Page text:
Mena Khan is the Operations Director for the Emory Nursing Learning Center. She is a graduate of UC San Diego where she completed her undergraduate degree and Ross University School of Medicine where she earned her medical degree. She has been a simulation educator and leader both at Ross University in the West Indies, where she taught medical simulation in the Department of Clinical Medicine and Central Michigan University (CMU) School of Medicine. Dr. Khan comes to Atlanta after having spent the last four years at CMU as the Assistant Director of Medical Simulation. Here, she and her Director successfully achieved accreditation of their two centers in 2019. She also works with the Society for Simulation in Healthcare where she has been a site visitor for the accreditation process for the last two years. She is the Co-Editor in Chief of the Healthcare in Simulation section of the online journal StatPearls. Mena is a Northern California native, who's lived both nationally and internationally. She adores traveling off the beaten path and novel cultural experiences. Having been born in Europe to South Asian parents who then immigrated to the US, she values diversity and differences. She is excited to now call Atlanta home and looks forward to working with the Nell Hodgson Woodruff School of Nursing and the Emory Nursing Learning Center.
Kim Fugate is the Simulation Operations Specialist for the Emory University Nursing Learning Center. In this role, Kim partners with Simulation Technicians, Simulation Nurse Educators, and faculty to develop, implement, operate, and participate in simulation activities to guarantee a high quality, safe, and consistent simulation experience in the ENLC. Kim assists in the management of the infrastructure to ensure student privacy, operational efficiency, limited downtime, and that learning objectives are met. She troubleshoots and resolves any technical and logistical issues; operates simulation capture system to ensure activities are videotaped. Provides first level repairs and preventative maintenance to simulation resources; ensures equipment and supplies are used and maintained properly. Plans, develops, and manufactures materials and techniques for executing moulage and task trainers in collaboration with key players to enhance the overall realism of the simulation activity.
Kim has been working in simulation for over 18 years at Emory University. Originally working with the Dept of Surgery E*STAR lab before moving to the School of Medicine Simulation lab where she served as Associate Director of ExCEL for the last 14 years. She is a Certified Healthcare Simulation Educator (CHSE) and a Certified Healthcare Simulation Operations Specialist (CHSOS) and is a member of the Society for Simulation in Healthcare. She is also an AHA certified instructor in both BLS and ACLS.
Sandra Rosedale comes to the Nell Hodgson Woodruff School of Nursing at Emory University with over 40 years of nursing experience. She has held a variety of roles in home care, inpatient, long-term care, assisted living and academia. Sandra is a Geriatric Clinical Nurse specialist and has always had a passion for working with the elderly. She received her BSN and MSN degrees from the University of California, San Francisco. During her academic career she has taught Fundamentals, Health Assessment, Patho/Pharmacology, Med Surg 1 and 2, Community Health, Aging Adult, and Leadership. Most of the courses had a lab component that also involved simulation. Sandra has over 15 years of simulation experience and finds it rewarding and a great safe place for the students to practice their nursing skills.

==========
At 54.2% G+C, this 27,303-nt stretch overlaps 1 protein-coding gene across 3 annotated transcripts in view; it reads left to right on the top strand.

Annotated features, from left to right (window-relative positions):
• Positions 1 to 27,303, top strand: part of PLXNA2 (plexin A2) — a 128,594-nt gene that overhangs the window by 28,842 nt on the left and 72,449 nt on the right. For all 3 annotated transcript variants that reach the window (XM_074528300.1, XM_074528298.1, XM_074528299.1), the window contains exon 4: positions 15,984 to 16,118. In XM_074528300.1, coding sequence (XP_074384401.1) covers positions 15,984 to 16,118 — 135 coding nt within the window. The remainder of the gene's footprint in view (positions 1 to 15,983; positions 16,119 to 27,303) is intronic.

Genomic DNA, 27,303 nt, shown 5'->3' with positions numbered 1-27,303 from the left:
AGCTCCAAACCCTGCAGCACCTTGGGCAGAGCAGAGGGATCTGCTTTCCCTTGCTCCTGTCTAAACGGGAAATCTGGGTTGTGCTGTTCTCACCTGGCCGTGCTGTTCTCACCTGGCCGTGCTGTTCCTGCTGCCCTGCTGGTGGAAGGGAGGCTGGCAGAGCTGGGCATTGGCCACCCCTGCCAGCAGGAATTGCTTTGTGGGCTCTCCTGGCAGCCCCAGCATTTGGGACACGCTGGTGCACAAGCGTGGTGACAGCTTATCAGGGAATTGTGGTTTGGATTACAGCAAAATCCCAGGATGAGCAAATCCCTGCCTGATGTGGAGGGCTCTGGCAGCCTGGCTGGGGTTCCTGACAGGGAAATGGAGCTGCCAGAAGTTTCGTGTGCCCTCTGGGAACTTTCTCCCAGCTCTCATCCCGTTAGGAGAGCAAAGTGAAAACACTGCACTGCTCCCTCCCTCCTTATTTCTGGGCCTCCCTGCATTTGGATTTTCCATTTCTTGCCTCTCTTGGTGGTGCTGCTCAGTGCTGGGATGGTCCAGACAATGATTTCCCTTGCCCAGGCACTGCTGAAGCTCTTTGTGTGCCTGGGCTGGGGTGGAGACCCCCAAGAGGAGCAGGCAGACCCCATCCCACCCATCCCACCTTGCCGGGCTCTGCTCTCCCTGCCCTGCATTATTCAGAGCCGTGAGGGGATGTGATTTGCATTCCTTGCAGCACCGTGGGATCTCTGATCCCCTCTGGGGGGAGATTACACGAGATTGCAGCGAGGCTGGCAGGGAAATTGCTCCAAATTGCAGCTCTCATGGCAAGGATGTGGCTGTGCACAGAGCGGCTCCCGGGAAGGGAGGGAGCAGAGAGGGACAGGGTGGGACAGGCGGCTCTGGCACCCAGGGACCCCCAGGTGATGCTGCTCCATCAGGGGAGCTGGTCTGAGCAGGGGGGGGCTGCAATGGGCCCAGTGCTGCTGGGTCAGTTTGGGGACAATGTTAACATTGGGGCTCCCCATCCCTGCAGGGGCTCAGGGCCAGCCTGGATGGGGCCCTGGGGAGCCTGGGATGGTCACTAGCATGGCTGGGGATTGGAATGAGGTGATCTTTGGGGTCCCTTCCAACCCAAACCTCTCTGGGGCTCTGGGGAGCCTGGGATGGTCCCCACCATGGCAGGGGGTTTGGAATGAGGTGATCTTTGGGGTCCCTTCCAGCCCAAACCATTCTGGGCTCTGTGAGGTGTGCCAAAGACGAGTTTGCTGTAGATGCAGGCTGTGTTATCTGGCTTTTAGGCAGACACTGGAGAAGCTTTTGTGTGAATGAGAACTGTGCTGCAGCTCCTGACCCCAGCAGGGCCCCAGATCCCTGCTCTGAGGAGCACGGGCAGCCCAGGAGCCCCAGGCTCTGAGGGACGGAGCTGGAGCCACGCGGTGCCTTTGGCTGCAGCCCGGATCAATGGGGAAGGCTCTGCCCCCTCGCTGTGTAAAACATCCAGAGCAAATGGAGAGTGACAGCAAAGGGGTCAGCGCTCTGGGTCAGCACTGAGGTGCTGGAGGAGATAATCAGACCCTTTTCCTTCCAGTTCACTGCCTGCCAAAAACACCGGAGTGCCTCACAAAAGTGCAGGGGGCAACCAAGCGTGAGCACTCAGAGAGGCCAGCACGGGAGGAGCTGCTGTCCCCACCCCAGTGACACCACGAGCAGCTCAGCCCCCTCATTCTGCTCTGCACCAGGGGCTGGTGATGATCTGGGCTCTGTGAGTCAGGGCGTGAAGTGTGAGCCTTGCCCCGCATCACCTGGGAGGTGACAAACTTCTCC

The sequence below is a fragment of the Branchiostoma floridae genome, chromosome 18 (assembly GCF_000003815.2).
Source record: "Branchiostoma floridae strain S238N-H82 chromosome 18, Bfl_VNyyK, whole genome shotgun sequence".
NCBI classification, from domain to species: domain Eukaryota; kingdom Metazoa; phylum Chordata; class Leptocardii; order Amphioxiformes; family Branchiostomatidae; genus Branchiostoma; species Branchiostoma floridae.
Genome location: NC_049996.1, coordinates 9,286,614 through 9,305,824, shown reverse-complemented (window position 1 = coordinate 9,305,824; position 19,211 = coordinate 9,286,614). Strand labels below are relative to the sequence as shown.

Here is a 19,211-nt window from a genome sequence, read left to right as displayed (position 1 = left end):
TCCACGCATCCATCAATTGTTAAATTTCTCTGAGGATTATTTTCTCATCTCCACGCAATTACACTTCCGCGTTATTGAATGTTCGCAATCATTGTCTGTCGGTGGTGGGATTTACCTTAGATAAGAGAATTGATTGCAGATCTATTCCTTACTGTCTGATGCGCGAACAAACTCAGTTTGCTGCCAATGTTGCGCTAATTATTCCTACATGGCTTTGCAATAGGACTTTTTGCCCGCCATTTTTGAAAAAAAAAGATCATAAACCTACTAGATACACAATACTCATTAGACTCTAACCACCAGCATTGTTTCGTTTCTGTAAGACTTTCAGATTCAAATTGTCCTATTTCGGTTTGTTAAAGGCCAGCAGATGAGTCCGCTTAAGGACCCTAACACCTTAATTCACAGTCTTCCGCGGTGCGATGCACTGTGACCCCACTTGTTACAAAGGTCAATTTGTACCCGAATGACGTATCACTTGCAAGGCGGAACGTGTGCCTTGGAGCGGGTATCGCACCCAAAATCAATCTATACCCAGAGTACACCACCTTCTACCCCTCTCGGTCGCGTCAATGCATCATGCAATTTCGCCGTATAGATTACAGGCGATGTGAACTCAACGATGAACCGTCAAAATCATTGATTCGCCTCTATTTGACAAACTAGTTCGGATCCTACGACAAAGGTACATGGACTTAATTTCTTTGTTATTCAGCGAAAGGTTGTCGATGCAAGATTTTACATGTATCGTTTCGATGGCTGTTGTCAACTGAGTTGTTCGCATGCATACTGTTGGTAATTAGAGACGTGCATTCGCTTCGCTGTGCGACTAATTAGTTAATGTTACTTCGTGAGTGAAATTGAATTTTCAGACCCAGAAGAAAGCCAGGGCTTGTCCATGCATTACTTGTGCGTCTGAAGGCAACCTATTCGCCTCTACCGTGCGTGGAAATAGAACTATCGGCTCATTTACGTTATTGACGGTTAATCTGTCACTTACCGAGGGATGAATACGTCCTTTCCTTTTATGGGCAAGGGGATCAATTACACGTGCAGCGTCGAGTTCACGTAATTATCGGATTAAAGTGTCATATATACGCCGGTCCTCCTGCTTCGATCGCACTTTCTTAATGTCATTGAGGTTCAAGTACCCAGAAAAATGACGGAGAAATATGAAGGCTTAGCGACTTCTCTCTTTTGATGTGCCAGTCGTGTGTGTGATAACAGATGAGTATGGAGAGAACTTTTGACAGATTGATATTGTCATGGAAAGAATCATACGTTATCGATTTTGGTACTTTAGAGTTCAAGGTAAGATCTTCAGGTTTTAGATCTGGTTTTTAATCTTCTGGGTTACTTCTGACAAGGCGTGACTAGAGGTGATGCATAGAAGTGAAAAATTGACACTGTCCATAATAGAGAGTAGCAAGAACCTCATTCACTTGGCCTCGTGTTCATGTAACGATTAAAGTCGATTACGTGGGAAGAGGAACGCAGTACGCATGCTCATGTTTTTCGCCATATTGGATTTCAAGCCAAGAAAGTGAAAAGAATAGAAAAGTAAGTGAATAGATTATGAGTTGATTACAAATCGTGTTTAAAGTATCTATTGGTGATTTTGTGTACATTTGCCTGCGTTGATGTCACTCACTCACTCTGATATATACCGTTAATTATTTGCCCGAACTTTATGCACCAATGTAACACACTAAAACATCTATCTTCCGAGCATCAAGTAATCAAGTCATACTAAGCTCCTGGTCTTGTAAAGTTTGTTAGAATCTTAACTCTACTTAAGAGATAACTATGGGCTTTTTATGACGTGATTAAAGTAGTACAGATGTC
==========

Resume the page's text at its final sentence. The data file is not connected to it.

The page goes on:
Sandra is originally from the upper Peninsula of Michigan. She has lived in Michigan, California, Tennessee, Florida, and Georgia. She has two sons and three grandchildren.
Maredith Nasrallah is a Nurse Educator for the Emory University Nursing Learning Center. She joins the center with over 10 years of clinical experience in a variety of clinical settings including: inpatient, critical care, outpatient, and ambulatory care settings. Her specialties include neurology, neurosurgery, gastroenterology, critical care, and primary care. She is a Certified Family Nurse Practitioner with an MSN from Georgia State University and BSN from Johns Hopkins School of Nursing. She has additionally earned a Bachelor of Science in Education from Vanderbilt University Peabody School of Education and a MSc in International Public Health Policy (Global Health) from Edinburgh University in Scotland. She has been certified as a Critical Care RN with the American Association of Critical Care Nurses as well as a Stroke Certified RN with the American Board of Neuroscience Nurses. She is a current member of Sigma Theta Tau Honor Society of Nursing, the American Academy of Nurse Practitioners, and the Society of Simulation in Healthcare. She has been awarded grants for her work in infection prevention from the American Association of Critical Care Nurses as well as a Clinical Transitional Science Award in Healthcare Innovation. Maredith is delighted to begin her career in healthcare simulation education and is currently working towards her certification as a healthcare simulation educator. She strives to create multifaceted and realistic simulation experiences that are both fun and memorable for Emory nursing students.
Valencia King is a Simulation Technician for the Nell Hodgson Woodruff School of Nursing at Emory University. She graduated from a Practical Nursing program and completed her associate degree in General Studies. Currently, she is pursuing her bachelor’s degree in Business Administration with a Healthcare Management concentration. She has over 15 years of experience in healthcare recently relocating from Pennsylvania. Valencia has worked in healthcare simulation for over seven years in both hospital and academic settings. She has experience with overseeing the daily operations of a simulation center including a Standardized Patient program.
In her role at the Emory Nursing Learning Center, she works with faculty and staff to prepare simulation experiences for clinical courses, operates simulation equipment, monitors inventory, and provides general maintenance of equipment and learning space.
Kevin Paproski is a simulation technician for the Emory Nursing Learning Center. He earned his Bachelor of Science in Health Services at Augusta University. His coursework gave him an overview of the U.S. healthcare system and provided the knowledge and skill development in healthcare delivery, leadership, cultural competency, bioethics, research and innovation. While at Augusta University, he completed a three-year internship at the Interdisciplinary Simulation Center. During his time at the center, he refined his interprofessional skills and technical knowledge of healthcare simulation as well as inventory management. The belief that simulation not only improves the skills and knowledge of students, but the quality of care that patients will receive is what drives Kevin to provide excellent service.
Recreating reality in simulation spaces
More dynamic simulation technology as we know it today came from the airline industry. Pilots once sat in cardboard boxes to learn how to fly a plane safely but now they practice in high-tech cockpits fitted with virtually all the same controls as the real thing.